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Measuring aperture size through Lumen intensity -- Advice.please

  1. Feb 17, 2016 #1

    taylaron

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    Greetings everyone.
    I'm working on a project that requires the very accurate measurement of distance varying between 0.500'' and 0.050''. I need to measure the distance within at most 0.010'' tolerance and give the value digitally. The read-rate is once every second.

    I'm on a very tight budget and there's obviously too many ways to do this than are readily countable- notably a micrometer, but i'd like to avoid that for certain reasons. Instead, I'd like to focus on the possibility of using a light sensor to measure the amount of light blocked by a barrier. The light source would be a LED and the barrier's movement would be coupled with the object's movement. I'm envisioning a ~0.625'' diameter, black tube with a LED at one end and a photocell at the other with a slit in the tube for the barrier to move up and down in.

    My question is whether or not anybody has had much success with measuring such slight differences in light levels using commercially available, cheap photoresistors or photocells. I'm also curious of what some of the challenges for practical application might be.

    Thanks.
     
  2. jcsd
  3. Feb 20, 2016 #2
    If I understand your description correctly, it sounds like a reasonable was of doing it. Just a few thoughts. Both the LED and the photosensor should run off a very well regulated supply. If the size of the light sensitive area is at least 0.45 inches in diameter and square in shape, and if the barrier is immediately in front of the photosensor I think it might work quite well. If however the photosensor is smaller or circular in shape, I think you will have problems.
     
    Last edited: Feb 20, 2016
  4. Feb 21, 2016 #3

    sophiecentaur

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    I could add that a reference path with a fixed aperture and another sensor could eliminate some drift errors. Instead of just measuring sensor output level, you can compare it with a reference and that could help to eliminate LED output variation and temperature sensitivity of sensors etc..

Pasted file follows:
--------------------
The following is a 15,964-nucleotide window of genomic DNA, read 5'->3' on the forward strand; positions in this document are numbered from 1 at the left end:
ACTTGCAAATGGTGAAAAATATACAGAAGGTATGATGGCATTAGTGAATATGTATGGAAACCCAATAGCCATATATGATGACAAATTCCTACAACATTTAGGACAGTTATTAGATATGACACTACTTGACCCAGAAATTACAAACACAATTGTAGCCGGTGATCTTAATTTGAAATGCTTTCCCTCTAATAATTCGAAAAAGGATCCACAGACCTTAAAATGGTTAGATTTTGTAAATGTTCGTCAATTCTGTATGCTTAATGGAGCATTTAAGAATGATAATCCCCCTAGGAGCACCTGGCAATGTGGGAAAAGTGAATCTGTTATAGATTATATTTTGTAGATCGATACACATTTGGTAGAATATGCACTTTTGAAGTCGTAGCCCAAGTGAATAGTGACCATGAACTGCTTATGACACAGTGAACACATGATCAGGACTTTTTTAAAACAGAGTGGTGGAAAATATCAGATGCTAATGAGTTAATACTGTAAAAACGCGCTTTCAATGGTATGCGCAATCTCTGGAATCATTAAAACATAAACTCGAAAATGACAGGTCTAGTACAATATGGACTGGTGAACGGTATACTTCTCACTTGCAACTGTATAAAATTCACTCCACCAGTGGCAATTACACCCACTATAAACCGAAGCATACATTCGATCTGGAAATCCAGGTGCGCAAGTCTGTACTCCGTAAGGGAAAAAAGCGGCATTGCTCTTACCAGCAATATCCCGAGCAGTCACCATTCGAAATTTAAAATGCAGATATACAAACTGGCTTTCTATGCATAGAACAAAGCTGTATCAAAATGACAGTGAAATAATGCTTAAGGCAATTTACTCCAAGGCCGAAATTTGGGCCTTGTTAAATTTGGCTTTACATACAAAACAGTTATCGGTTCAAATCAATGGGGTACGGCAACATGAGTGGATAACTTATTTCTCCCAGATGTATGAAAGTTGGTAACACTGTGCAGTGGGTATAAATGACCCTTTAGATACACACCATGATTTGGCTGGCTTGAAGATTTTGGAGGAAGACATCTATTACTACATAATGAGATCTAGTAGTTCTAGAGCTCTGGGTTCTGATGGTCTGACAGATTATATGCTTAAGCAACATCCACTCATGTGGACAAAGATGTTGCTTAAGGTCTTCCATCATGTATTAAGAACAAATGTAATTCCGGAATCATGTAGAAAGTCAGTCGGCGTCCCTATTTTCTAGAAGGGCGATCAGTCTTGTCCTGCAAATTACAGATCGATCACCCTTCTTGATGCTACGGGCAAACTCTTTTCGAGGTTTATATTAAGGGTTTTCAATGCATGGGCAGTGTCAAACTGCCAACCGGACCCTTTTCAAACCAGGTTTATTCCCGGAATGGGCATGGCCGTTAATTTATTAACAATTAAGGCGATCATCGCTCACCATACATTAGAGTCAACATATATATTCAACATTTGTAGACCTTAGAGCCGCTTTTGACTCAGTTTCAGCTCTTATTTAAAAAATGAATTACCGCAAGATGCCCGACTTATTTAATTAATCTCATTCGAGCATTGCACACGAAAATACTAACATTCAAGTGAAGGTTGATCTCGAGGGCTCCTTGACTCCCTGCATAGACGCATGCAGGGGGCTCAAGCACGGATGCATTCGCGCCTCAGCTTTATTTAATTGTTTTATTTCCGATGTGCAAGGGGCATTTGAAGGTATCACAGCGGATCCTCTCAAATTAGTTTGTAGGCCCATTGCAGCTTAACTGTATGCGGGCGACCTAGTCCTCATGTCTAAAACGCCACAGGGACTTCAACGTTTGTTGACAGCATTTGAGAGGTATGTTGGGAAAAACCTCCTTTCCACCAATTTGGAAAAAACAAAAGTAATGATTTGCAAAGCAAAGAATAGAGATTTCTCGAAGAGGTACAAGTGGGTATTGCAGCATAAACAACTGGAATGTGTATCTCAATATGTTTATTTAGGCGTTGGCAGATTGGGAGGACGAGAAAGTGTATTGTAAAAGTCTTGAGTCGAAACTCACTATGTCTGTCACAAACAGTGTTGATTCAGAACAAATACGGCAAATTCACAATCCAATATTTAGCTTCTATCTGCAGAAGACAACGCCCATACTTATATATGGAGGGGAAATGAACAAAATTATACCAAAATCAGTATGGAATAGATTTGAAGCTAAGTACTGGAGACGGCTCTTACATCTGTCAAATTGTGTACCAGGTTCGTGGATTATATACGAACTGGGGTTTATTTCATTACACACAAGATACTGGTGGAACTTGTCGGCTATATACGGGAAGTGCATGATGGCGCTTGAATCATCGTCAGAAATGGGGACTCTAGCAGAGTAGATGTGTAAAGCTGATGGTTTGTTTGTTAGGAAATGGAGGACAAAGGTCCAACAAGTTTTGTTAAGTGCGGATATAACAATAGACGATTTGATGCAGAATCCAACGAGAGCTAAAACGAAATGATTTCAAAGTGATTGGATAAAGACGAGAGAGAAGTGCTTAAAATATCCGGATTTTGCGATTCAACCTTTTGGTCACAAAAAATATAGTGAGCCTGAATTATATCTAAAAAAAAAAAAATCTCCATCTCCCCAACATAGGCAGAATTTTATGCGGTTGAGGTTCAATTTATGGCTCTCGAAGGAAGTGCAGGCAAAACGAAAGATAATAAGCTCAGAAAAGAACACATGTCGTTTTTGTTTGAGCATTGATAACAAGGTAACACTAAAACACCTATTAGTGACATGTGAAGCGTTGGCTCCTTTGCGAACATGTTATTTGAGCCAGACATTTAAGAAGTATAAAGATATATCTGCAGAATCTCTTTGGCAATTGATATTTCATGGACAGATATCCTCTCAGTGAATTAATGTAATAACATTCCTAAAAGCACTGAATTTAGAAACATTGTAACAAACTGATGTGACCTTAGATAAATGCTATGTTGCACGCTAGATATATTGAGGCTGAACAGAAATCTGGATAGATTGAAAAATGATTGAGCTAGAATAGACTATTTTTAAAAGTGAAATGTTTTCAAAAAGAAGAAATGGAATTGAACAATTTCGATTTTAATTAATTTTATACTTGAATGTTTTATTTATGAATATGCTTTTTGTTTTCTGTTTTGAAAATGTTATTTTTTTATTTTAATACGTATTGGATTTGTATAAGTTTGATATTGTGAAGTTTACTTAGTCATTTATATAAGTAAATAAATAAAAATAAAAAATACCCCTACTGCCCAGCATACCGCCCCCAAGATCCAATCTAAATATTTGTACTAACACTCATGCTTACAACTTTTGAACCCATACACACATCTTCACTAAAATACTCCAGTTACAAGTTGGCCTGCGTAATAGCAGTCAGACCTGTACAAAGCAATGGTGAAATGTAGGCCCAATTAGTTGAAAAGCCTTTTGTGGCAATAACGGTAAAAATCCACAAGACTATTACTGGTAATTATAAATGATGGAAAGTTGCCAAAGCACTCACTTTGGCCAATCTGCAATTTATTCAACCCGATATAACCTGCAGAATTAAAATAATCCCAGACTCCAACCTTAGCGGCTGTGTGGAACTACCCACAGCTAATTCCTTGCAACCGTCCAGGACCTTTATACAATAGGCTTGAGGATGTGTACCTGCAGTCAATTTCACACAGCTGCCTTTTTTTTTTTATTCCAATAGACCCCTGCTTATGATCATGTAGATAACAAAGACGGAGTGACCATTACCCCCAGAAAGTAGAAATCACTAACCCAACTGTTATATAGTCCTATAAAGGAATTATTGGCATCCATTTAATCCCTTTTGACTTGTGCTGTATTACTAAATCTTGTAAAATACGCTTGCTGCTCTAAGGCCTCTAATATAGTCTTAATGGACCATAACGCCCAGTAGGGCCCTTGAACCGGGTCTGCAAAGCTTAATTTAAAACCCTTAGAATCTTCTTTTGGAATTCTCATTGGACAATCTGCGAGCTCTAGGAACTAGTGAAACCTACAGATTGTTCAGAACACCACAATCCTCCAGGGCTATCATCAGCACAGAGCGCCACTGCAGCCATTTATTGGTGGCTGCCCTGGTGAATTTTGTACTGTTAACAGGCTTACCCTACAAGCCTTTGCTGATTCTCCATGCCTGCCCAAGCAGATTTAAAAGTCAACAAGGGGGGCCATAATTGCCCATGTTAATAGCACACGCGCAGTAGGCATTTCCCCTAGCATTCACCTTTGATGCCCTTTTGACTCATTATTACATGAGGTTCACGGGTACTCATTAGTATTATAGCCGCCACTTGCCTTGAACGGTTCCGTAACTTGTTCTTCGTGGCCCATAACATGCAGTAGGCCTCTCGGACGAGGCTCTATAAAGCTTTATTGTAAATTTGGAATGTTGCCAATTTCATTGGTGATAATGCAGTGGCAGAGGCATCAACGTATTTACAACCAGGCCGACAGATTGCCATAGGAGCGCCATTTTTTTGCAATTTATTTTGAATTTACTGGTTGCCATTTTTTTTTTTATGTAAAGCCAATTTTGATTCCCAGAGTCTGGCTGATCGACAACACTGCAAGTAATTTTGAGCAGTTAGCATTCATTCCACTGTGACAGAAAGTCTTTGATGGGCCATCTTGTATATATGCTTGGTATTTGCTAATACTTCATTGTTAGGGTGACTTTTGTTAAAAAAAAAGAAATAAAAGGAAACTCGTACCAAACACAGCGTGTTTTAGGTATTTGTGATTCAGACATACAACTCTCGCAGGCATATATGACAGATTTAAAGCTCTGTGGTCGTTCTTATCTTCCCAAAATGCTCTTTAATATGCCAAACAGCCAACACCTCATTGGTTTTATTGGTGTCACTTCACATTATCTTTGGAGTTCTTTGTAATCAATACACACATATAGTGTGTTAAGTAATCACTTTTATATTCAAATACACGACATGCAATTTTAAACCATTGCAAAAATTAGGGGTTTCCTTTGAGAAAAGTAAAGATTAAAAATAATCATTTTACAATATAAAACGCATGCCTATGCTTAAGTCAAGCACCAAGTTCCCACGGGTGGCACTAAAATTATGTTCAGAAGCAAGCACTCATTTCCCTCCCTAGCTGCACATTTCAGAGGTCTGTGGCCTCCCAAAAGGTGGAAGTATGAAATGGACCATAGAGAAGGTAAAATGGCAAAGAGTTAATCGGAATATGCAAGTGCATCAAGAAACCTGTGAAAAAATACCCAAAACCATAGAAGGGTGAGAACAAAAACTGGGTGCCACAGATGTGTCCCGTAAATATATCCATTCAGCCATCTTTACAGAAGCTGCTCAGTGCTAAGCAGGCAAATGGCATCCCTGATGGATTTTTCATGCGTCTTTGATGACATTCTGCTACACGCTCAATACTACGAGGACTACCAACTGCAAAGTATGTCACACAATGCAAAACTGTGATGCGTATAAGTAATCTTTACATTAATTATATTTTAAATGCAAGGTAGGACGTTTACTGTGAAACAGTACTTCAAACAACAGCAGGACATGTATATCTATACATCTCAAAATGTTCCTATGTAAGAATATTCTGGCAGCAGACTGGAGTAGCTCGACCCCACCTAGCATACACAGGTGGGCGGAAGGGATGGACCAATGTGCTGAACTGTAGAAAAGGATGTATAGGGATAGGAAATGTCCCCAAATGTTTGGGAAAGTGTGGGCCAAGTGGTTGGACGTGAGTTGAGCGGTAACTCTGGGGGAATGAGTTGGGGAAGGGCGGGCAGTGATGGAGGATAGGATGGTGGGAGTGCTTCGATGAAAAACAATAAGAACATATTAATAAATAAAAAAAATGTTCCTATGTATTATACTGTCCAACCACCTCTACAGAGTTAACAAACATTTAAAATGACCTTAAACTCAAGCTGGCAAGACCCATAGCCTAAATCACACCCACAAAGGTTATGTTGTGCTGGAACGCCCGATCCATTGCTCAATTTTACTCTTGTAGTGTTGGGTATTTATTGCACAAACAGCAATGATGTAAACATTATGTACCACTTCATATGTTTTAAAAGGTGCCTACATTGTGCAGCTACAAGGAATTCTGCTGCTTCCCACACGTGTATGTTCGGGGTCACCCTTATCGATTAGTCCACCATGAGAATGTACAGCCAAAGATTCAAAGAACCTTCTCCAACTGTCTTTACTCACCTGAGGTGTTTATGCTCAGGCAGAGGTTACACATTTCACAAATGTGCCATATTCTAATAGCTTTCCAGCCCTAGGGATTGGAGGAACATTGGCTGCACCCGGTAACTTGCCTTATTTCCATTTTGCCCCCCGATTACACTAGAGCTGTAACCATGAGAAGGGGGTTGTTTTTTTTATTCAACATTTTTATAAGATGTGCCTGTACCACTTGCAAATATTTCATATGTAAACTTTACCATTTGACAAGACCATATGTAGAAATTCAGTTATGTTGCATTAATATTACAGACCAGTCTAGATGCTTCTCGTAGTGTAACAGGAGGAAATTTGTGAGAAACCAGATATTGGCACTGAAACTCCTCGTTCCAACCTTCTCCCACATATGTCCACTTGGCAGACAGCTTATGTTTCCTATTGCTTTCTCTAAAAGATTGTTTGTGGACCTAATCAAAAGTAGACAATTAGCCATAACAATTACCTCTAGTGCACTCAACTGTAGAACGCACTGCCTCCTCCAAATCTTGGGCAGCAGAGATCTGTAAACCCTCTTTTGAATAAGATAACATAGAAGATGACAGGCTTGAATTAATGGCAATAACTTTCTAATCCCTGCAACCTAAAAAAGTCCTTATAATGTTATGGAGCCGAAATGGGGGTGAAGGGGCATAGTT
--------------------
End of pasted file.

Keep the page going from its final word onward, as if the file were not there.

5. Feb 26, 2016 #4

    taylaron

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    Thank you for your help.

    I like the idea of using a second sensor with a fixed aperture using the same light source to establish a baseline. I'm concerned about a photocell's effective scan rate. I know photocells take a moment to stabilize with a change in intensity. Do you think that might be a problem?
     
  6. Feb 26, 2016 #5

    Nidum

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    (1) Use a moving vane with a variable width slot in it . Put a fixed slit aperture in front of LED .

    (2) If you want an interesting spin off project try developing a position sensing system using a digital camera .
     
  7. Feb 26, 2016 #6

    sophiecentaur

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    You are referring to the frequency response and that can be extremely high (tens of MHz), so not a problem. But, if you want to operate in room lighting, you would, presumably want to eliminate stray Mains Hum effects so you would want to band pass filter your detector output and operate with a shutter frequency well above mains frequency (and away from mains harmonics).
    Good idea. You can then use synchronous detection at the shutter rate and eliminate low frequency noise. You don't need a shutter: you can just drive the LED with the same AC frequency as your detection circuit (a common 'clock frequency') Synchronous detection is a very powerful system and it can increase your effective signal to noise ratio significantly. Don't be put off from the idea just because it sounds complicated. It's something you could do retrospectively if you have error problems, because it could only involve electronics and not affect your mechanical design.
     
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